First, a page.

As long as you have a computer, and an internet connection, you have access to virtually the entire local Japanese market from the comfort of your home. There no longer is the need to fly to Japan to pick up the latest Japanese goods. Kupiku.com offers you the ability to search, find, and purchase, from thousands of domestic Japanese vendors who offer their goods in Japan to Japanese buyers only. Consider that Japanese issued $50 CD you bought on eBay once. Chances are, there’s a small local vendor somewhere in Tokyo, probably on a little side street, who’s had that same CD for sale in his little shop for 1,000 yen ($9) for a few years. He/she probably offers their inventory online (on websites like Amazon Japan). Kupiku.com, now allows anyone in the world to find that listing, and order it.
Then there is the question of loyalty. Let’s be honest: few of us are truly immune to the effects of branding. We identify what we believe in and who we are through branding. We watch certain news networks almost religiously, while completely discounting other networks. We believe one car maker can do no wrong, while believing another might have more success if they started making home furniture instead. Branding is an incredibly difficult barrier to break when faced with making objective decisions. Countless experiments have demonstrated the power of branding. The taste-tests with popular soft drinks often come to mind, where subjects were asked to drink a new, unknown soft drink, out of a can belonging to a major brand, and then offered the major brand’s drink, in a generic, unbranded can. As expected, most said that the drink inside the branded can they recognized, tasted better.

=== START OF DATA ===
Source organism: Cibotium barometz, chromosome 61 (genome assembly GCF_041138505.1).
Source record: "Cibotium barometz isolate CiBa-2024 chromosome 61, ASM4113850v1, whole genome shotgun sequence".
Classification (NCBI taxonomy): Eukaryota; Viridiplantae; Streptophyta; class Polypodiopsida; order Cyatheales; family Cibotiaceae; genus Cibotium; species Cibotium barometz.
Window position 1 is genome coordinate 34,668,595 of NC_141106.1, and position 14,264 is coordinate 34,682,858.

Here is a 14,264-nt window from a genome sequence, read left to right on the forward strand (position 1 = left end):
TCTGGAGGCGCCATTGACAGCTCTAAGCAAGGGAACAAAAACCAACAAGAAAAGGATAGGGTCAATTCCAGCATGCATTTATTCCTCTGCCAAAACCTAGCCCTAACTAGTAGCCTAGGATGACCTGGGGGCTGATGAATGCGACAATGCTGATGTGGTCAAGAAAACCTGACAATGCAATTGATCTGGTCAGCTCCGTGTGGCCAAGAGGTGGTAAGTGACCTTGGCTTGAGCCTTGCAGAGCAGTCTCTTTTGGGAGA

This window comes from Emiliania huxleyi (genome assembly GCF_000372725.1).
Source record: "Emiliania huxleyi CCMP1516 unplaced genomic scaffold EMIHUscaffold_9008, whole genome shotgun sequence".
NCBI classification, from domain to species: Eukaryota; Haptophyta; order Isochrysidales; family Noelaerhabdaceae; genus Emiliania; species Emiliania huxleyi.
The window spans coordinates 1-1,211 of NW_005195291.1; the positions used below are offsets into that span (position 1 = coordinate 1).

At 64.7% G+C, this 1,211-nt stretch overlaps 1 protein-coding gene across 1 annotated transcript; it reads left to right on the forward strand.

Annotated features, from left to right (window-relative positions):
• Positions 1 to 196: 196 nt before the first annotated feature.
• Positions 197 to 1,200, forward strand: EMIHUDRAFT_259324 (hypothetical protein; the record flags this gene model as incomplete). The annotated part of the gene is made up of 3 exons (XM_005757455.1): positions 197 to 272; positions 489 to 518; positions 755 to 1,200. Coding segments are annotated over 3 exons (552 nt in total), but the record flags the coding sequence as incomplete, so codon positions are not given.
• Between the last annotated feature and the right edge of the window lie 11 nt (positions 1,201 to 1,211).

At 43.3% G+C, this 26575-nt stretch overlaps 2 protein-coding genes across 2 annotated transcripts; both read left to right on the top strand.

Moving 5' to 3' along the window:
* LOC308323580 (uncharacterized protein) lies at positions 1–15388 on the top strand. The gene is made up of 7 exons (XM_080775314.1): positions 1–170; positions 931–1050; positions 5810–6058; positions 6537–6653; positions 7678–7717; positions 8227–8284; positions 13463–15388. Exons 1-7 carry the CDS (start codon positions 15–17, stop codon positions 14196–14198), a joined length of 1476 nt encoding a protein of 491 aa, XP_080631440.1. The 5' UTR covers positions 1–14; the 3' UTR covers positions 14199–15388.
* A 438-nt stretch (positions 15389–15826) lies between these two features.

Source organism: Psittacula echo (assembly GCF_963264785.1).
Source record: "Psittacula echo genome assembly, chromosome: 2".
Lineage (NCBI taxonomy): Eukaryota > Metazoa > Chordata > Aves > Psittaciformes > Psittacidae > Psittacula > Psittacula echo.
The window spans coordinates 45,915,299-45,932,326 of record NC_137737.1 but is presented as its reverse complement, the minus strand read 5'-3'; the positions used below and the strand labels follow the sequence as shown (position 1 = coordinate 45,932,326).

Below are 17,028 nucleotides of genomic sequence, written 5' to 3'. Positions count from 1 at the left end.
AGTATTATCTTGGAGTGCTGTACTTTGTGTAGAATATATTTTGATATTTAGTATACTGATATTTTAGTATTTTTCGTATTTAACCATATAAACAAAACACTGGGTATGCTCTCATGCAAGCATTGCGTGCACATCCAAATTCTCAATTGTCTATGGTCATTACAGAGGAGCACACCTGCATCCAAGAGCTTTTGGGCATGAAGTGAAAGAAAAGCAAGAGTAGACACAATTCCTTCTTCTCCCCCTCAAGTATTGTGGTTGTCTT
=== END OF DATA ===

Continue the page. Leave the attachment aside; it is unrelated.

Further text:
The same holds true for our allegiance to virtually everything. Brand-induced allegiance makes it very difficult to remain objective (whether we’re talking about products, or politics). Consider this: we continue offering Japanese products on eBay, and Amazon. On any given day, we’ll receive an order for a given CD at a significant markup. Let’s say, we just sold a relatively rare CD for $80. On the one hand, we’re delighted to receive an order with a substantial markup. If the CD generally sells for $80-100, it would make little sense for us to offer it for $50. And yet, this customer could just as easily have used the Kupiku service to find that same CD for $20 or less (simply plug it’s catalog number or barcode into the Kupiku search box). What is most unusual, is that we have in some cases, gone as far as introducing the Kupiku service to such buyers. We have showed them how easy it is to purchase the exact same products for a fraction of the cost, directly from vendors in Japan. And yet, some, continue to purchase their Japanese goods via the same re-seller channels they’ve been using for years- paying double, or even triple, every time around.
This places me, the founder, in a very unusual position: on the one hand, I certainly don’t mind if people purchase a given product from us on eBay: we’ll earn more from the sale. But, another part of me understands that if we can serve the long-term benefit of a customer, if we can offer them genuine, demonstrable long-term value, they will benefit. And let’s face it: the foundation of any business, must be rooted in the relentless pursuit of providing value, and demonstrable, measured benefit to their customers.